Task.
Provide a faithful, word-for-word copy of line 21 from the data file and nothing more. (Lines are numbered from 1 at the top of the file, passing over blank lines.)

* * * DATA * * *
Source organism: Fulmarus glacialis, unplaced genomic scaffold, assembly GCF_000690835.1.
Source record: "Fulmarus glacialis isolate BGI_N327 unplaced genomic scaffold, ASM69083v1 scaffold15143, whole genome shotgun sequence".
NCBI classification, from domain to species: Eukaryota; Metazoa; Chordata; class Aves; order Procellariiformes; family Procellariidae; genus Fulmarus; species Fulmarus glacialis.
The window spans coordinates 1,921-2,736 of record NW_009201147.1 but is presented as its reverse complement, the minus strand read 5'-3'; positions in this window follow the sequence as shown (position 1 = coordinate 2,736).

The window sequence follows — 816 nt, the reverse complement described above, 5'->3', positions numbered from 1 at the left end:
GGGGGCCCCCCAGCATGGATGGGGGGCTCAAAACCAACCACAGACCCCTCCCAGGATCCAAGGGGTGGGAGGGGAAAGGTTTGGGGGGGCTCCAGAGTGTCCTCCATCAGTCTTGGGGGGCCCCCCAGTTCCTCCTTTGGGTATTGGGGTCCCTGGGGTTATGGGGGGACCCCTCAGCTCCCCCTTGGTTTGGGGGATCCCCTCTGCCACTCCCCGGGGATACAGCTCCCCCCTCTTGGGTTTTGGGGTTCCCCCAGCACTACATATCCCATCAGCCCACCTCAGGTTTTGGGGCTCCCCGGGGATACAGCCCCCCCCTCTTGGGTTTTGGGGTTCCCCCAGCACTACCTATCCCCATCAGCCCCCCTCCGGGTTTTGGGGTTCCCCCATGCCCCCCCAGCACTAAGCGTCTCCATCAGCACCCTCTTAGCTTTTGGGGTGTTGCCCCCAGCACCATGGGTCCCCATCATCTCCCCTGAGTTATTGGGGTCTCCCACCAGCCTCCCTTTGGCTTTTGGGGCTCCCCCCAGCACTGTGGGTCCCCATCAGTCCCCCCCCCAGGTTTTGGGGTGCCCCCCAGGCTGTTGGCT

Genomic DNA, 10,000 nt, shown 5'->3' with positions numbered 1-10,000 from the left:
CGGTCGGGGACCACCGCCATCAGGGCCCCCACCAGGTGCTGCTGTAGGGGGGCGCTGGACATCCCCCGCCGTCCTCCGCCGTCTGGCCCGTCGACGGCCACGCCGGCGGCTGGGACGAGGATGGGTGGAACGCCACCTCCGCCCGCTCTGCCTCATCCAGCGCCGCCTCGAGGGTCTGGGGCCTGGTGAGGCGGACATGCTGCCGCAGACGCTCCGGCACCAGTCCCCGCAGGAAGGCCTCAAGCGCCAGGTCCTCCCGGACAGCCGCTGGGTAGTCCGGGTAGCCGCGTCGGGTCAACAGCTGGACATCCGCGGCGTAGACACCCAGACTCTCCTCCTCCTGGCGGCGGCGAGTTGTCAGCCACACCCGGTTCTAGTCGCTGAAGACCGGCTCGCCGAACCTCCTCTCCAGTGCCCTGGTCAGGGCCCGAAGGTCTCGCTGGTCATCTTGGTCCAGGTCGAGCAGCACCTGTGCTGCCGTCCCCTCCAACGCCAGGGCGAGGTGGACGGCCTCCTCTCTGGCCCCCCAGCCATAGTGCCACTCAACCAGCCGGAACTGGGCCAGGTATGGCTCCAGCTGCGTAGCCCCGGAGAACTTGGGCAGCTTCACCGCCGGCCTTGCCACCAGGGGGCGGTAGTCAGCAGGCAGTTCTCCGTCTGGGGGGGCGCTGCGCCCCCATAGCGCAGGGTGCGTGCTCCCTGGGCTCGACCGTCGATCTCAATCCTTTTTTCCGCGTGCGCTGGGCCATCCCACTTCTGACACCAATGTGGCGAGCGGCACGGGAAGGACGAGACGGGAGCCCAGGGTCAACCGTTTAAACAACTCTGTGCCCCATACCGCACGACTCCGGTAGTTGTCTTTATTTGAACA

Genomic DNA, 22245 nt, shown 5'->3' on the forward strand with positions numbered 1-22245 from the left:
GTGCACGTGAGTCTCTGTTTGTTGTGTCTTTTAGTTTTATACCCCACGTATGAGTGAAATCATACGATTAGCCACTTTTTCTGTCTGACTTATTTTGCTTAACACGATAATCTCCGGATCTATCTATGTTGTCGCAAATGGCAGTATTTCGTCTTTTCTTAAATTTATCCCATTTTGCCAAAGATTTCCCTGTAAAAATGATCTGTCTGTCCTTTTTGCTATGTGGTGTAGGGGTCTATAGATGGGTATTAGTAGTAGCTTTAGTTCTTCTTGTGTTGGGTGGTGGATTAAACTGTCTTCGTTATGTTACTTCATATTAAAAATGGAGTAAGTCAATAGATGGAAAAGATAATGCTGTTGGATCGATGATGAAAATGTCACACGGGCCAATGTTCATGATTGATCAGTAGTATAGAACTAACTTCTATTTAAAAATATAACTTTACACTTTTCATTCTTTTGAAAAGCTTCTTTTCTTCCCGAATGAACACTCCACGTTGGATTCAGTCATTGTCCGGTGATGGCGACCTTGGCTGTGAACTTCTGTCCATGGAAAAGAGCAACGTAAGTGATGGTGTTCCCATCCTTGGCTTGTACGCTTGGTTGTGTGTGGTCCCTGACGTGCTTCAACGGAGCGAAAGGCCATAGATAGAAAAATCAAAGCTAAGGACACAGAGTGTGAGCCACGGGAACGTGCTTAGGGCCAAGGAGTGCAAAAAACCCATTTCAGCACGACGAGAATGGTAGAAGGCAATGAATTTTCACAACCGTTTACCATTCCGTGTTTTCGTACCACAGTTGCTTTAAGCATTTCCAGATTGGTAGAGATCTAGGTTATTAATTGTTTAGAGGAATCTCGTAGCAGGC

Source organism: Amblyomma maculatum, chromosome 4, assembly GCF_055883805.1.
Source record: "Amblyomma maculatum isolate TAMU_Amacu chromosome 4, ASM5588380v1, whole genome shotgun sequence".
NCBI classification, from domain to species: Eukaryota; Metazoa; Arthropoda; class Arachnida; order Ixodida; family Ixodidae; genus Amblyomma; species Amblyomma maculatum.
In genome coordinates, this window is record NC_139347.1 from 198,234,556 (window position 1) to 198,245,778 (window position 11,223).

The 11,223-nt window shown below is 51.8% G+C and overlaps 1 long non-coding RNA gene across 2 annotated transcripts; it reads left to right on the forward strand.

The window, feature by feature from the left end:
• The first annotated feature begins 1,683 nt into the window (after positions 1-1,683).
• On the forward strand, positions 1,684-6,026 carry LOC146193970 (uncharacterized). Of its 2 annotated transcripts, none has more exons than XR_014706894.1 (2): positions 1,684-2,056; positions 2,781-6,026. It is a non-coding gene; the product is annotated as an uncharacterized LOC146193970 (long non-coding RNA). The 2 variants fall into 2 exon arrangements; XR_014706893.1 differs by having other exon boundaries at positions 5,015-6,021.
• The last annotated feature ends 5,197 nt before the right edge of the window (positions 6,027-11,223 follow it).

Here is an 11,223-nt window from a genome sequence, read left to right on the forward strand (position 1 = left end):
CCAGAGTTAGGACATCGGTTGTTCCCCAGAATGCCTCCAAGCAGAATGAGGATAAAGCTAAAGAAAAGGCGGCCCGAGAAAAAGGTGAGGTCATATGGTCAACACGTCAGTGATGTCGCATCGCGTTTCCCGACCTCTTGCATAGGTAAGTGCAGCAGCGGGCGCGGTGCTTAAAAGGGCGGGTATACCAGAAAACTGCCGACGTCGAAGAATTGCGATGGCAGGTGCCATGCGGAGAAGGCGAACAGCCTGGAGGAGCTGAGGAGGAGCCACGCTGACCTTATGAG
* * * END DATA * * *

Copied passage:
CCAGAGTTAGGACATCGGTTGTTCCCCAGAATGCCTCCAAGCAGAATGAGGATAAAGCTAAAGAAAAGGCGGCCCGAGAAAAAGGTGAGGTCATATGGTCAACACGTCAGTGATGTCGCATCGCGTTTCCCGACCTCTTGCATAGGTAAGTGCAGCAGCGGGCGCGGTGCTTAAAAGGGCGGGTATACCAGAAAACTGCCGACGTCGAAGAATTGCGATGGCAGGTGCCATGCGGAGAAGGCGAACAGCCTGGAGGAGCTGAGGAGGAGCCACGCTGACCTTATGAG